WhatsApp messages from Boris Johnson’s old mobile phone have still not been handed over to the UK Covid-19 Inquiry because he has reportedly forgotten the passcode.
The former prime minister stopped using the device in May 2021 due to security concerns but it likely contains crucial correspondence about the Government’s early pandemic response.
Mr Johnson’s spokesman did not deny that he cannot remember the code to unlock the iPhone, as first reported by The Times.
Government officials continue to try to securely retrieve the messages on the phone, which is being held by the ex-premier’s lawyers.
There are concerns the contents could be wiped if the wrong combination of numbers is entered, according to the newspaper.
He was advised not to access the phone again on security grounds while serving as Britain’s leader in May 2021, after it emerged his number had been freely available online for 15 years.
The device likely contains messages relating to the ordering of three lockdowns in 2020.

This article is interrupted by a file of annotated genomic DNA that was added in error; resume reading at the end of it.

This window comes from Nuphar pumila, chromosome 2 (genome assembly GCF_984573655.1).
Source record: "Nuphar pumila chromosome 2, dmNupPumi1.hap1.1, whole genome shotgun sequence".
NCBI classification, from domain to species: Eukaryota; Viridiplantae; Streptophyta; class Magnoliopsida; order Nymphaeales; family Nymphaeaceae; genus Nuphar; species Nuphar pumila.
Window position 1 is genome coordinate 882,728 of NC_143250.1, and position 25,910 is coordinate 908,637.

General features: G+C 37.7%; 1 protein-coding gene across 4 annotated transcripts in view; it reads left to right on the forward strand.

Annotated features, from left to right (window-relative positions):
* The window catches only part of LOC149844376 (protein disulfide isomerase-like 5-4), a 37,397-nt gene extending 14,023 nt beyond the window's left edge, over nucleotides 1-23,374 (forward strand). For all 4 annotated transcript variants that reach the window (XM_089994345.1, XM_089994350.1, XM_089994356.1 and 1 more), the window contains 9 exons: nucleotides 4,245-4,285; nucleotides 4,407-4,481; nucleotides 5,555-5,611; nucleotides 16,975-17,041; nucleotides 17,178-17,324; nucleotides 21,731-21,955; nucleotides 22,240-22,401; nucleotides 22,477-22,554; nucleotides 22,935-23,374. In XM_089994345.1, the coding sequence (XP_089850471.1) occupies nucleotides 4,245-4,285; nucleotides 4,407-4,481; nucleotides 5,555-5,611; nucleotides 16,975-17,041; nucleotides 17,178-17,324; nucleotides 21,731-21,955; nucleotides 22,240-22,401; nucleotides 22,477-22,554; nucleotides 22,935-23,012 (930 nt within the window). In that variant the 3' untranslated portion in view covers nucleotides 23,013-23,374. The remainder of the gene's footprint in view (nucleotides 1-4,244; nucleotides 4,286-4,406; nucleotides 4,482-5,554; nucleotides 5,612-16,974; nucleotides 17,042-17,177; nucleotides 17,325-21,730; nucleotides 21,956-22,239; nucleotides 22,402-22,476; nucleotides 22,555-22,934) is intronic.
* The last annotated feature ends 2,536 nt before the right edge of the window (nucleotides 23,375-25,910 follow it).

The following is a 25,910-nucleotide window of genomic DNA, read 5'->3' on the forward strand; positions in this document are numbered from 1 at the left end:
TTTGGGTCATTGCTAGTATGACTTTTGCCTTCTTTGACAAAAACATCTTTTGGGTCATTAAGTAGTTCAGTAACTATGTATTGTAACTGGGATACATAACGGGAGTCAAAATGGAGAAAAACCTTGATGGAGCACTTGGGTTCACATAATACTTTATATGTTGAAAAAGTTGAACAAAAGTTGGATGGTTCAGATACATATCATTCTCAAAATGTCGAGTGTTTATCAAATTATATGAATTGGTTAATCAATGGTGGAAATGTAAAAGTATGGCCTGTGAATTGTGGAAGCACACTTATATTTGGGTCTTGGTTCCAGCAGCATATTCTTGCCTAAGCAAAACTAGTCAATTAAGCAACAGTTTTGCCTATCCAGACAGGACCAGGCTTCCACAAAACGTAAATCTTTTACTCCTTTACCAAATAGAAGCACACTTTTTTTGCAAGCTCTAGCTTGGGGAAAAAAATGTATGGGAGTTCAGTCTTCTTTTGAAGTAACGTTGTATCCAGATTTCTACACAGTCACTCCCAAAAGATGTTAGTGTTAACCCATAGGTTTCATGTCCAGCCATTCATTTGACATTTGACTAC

A spokesman for the former prime minister said: “The phone is in the possession of Mr Johnson’s lawyers.
“The Government’s own appointed technical experts continue to work to recover material safely from the device.
“As previously stated, Mr Johnson will co-operate fully with the inquiry.
“He wants to disclose any relevant material which is why he is fully co-operating with this process.”
The inquiry is aware of the efforts to securely extract any potentially relevant content from Mr Johnson’s old phone, it is understood.
A mobile security expert cast doubt on claims the messages cannot be accessed because of a memory lapse on Mr Johnson’s part.
Andrew Whaley, senior technical director at Norwegian cybersecurity company Promon, said: “This is a pretty lame excuse. Provided Boris’s WhatsApp is backed up, accessing the data would take minutes…
“As this is a diplomatic phone, the security measures may very well be different, but even still, it’s not an impossible task by any means.”
The Government handed over the rest of Mr Johnson’s unredacted notebooks, WhatsApp messages and diaries from his time in Downing Street to the inquiry after it lost its bid to prevent their release.
It had fought the request from inquiry chairwoman Baroness Heather Hallett to release them, arguing it should not have to hand over material that is “unambiguously irrelevant”.
But the argument was dismissed by the High Court last week.
The Cabinet Office had until 4pm on Monday to comply with its ruling to pass on the documents.
A Cabinet Office spokesperson on Wednesday said “all of the requested material” had been released to the inquiry.
It has been contacted for comment on Mr Johnson’s passcode.
Published: by Radio NewsHub